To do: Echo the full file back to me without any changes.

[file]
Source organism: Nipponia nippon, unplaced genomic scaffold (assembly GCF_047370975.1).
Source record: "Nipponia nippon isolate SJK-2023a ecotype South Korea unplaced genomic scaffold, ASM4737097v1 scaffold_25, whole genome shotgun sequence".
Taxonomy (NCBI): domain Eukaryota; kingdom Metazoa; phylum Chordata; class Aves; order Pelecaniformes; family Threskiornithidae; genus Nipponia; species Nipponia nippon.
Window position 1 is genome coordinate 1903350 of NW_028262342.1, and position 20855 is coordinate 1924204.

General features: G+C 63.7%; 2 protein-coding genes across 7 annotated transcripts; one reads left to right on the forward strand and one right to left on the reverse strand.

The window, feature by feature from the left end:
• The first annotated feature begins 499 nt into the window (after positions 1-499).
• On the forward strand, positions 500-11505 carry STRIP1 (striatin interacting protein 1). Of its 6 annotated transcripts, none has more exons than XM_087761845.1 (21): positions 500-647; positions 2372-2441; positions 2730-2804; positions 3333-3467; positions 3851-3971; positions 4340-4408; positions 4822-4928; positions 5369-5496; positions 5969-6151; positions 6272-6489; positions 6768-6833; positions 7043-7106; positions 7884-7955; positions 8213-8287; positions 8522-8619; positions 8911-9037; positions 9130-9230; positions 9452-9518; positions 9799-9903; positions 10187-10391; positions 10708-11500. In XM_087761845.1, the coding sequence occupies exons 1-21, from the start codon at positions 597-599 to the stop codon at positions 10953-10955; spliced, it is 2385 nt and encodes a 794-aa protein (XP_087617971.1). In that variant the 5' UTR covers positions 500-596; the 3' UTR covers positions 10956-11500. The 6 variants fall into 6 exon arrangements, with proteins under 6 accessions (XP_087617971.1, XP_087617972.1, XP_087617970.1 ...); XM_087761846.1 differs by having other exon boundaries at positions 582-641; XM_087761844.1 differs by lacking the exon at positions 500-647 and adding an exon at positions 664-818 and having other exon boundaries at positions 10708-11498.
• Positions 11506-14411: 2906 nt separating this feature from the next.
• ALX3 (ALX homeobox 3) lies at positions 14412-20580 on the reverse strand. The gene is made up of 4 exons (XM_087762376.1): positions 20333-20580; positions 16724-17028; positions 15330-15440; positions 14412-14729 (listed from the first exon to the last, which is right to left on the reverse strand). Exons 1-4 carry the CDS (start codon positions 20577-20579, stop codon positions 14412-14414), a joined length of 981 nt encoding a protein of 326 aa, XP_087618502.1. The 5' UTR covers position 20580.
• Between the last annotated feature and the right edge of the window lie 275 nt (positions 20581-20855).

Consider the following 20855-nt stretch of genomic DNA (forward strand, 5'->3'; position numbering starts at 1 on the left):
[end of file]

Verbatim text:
Source organism: Nipponia nippon, unplaced genomic scaffold (assembly GCF_047370975.1).
Source record: "Nipponia nippon isolate SJK-2023a ecotype South Korea unplaced genomic scaffold, ASM4737097v1 scaffold_25, whole genome shotgun sequence".
Taxonomy (NCBI): domain Eukaryota; kingdom Metazoa; phylum Chordata; class Aves; order Pelecaniformes; family Threskiornithidae; genus Nipponia; species Nipponia nippon.
Window position 1 is genome coordinate 1903350 of NW_028262342.1, and position 20855 is coordinate 1924204.

General features: G+C 63.7%; 2 protein-coding genes across 7 annotated transcripts; one reads left to right on the forward strand and one right to left on the reverse strand.

The window, feature by feature from the left end:
• The first annotated feature begins 499 nt into the window (after positions 1-499).
• On the forward strand, positions 500-11505 carry STRIP1 (striatin interacting protein 1). Of its 6 annotated transcripts, none has more exons than XM_087761845.1 (21): positions 500-647; positions 2372-2441; positions 2730-2804; positions 3333-3467; positions 3851-3971; positions 4340-4408; positions 4822-4928; positions 5369-5496; positions 5969-6151; positions 6272-6489; positions 6768-6833; positions 7043-7106; positions 7884-7955; positions 8213-8287; positions 8522-8619; positions 8911-9037; positions 9130-9230; positions 9452-9518; positions 9799-9903; positions 10187-10391; positions 10708-11500. In XM_087761845.1, the coding sequence occupies exons 1-21, from the start codon at positions 597-599 to the stop codon at positions 10953-10955; spliced, it is 2385 nt and encodes a 794-aa protein (XP_087617971.1). In that variant the 5' UTR covers positions 500-596; the 3' UTR covers positions 10956-11500. The 6 variants fall into 6 exon arrangements, with proteins under 6 accessions (XP_087617971.1, XP_087617972.1, XP_087617970.1 ...); XM_087761846.1 differs by having other exon boundaries at positions 582-641; XM_087761844.1 differs by lacking the exon at positions 500-647 and adding an exon at positions 664-818 and having other exon boundaries at positions 10708-11498.
• Positions 11506-14411: 2906 nt separating this feature from the next.
• ALX3 (ALX homeobox 3) lies at positions 14412-20580 on the reverse strand. The gene is made up of 4 exons (XM_087762376.1): positions 20333-20580; positions 16724-17028; positions 15330-15440; positions 14412-14729 (listed from the first exon to the last, which is right to left on the reverse strand). Exons 1-4 carry the CDS (start codon positions 20577-20579, stop codon positions 14412-14414), a joined length of 981 nt encoding a protein of 326 aa, XP_087618502.1. The 5' UTR covers position 20580.
• Between the last annotated feature and the right edge of the window lie 275 nt (positions 20581-20855).

Consider the following 20855-nt stretch of genomic DNA (forward strand, 5'->3'; position numbering starts at 1 on the left):